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There is a nice article I found explaining dots, pixels, ppi, dpi etc. Here it is. Very good overall, but I got confused at one point where it says:

For example, if you are printing a 150ppi image at 600dpi, each “pixel” will consist of 16 dots (600 dots/150 “pixels” = 4 rows of 4 dots per “pixel”).

Is this true? From what I gather it should have been 4 dots / pixel. Why "4 rows of 4 dots per pixel". Where did those rows came from? Is there something I'm missing? At any rate, I believe that it should be 4 dots / pixel. What is right here?

  • Statement makes no sense whatsoever. That's not how it actually works you know. – joojaa Nov 16 '16 at 17:38
  • I know, this is what i'm saying. It makes no sense. – Nikos Nov 16 '16 at 17:40
  • Yes but they cease to be pixels so there no point is saying there is x dots per pixel. The pixels samples get turned to continuous function of some kind for the halftone rasterizer. However it is true that were the halftoner to work the way author envisions there would be 16 dots. Its just that saying there are dots per pixel makes no sense there is 16 halftone samples in something that has been mathematically manipulated to be something other than pixels.. – joojaa Nov 16 '16 at 18:05
  • Yeah, don't worry about the dots per pixel thing. I wanted to know this for an intermediate computation that i have now resolved. Thanks anyway. The thing is that the article's statement is incorrect. – Nikos Nov 16 '16 at 18:07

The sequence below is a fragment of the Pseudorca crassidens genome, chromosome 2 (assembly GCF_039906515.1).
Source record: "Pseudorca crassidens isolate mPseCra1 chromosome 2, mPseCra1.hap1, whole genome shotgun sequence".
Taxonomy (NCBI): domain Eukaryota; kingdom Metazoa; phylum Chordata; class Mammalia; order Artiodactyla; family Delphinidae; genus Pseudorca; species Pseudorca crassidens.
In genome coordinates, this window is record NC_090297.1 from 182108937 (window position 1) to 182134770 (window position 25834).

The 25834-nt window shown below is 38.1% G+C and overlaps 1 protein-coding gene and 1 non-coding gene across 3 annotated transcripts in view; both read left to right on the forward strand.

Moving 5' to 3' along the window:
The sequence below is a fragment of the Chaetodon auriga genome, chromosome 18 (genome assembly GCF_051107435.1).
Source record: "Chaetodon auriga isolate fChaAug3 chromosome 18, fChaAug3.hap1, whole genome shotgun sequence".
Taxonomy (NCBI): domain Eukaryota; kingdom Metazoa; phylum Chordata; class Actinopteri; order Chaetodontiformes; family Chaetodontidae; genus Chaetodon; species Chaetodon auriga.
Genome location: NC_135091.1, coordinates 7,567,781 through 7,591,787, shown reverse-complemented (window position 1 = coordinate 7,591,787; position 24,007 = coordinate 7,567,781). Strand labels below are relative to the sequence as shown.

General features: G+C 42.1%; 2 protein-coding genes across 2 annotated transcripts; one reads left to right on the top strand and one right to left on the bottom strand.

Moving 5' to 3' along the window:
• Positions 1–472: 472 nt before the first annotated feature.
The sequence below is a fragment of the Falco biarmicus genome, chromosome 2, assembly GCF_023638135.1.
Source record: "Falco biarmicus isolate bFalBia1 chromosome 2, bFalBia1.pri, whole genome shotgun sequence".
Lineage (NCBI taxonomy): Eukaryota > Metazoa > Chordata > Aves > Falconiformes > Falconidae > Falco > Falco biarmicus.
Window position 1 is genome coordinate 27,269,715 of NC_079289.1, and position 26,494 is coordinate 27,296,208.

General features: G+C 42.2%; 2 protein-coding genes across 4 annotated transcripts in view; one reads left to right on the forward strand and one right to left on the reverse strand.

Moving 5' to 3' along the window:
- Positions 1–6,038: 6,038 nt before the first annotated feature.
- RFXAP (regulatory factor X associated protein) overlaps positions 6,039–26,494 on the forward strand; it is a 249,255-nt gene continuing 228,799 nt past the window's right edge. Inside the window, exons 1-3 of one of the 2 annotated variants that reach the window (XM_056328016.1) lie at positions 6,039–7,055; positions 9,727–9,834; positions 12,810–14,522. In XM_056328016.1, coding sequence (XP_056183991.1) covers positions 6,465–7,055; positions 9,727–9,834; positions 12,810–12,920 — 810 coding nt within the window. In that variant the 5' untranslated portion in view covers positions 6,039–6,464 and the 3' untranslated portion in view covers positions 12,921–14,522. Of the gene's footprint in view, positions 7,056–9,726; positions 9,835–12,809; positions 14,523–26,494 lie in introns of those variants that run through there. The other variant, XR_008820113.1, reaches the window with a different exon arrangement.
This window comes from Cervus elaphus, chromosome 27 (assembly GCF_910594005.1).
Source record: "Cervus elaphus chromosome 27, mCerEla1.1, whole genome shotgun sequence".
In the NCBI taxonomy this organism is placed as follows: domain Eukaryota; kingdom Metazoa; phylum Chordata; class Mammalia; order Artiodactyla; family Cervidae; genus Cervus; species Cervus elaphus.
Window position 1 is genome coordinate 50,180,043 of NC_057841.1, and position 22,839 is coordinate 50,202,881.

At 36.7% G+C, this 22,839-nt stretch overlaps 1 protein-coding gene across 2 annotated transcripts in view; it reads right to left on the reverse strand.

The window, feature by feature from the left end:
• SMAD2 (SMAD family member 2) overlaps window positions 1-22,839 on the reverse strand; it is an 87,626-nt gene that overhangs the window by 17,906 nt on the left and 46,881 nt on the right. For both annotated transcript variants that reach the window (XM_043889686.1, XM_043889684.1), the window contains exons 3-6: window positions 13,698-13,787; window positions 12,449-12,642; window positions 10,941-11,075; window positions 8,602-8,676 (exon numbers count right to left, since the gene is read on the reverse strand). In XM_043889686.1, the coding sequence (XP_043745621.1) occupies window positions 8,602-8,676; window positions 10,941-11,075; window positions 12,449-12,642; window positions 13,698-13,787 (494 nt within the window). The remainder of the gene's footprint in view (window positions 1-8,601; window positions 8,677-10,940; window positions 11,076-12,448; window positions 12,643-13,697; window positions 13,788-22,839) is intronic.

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    Well as a massive over-simplification it makes sense. 600 / 150 = 4 so the numbers work, but printed dots don't align to an image's pixels so it doesn't work like that in practice. – Cai Nov 16 '16 at 18:13
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From the article:

For example, if you are printing a 150ppi image at 600dpi, each “pixel” will consist of 16 dots (600 dots/150 “pixels” = 4 rows of 4 dots per “pixel”).

600 divided by 150 is 4, so the numbers make perfect sense.

From what I gather it should have been 4 dots / pixel. Why "4 rows of 4 dots per pixel".

What you have to remember is that the numbers work in both dimensions. So there is 4 dots per pixel, but in each dimension, so you actually have (4 × 4) 16 dots. To get 4 dots per pixel the image would need to be half the resolution.

To illustrate the point, take the following simple image, increased (and resampled) from 150 PPI to 600 PPI. You can clearly see each "pixel" is made up of 16 (4 × 4) pixels:

enter image description here

The article is massively over simplifying things though as that's generally not how printing works. A printed dot does not align with the pixels in an image. But as an over-simplification for illustrative purposes, the statement makes sense.

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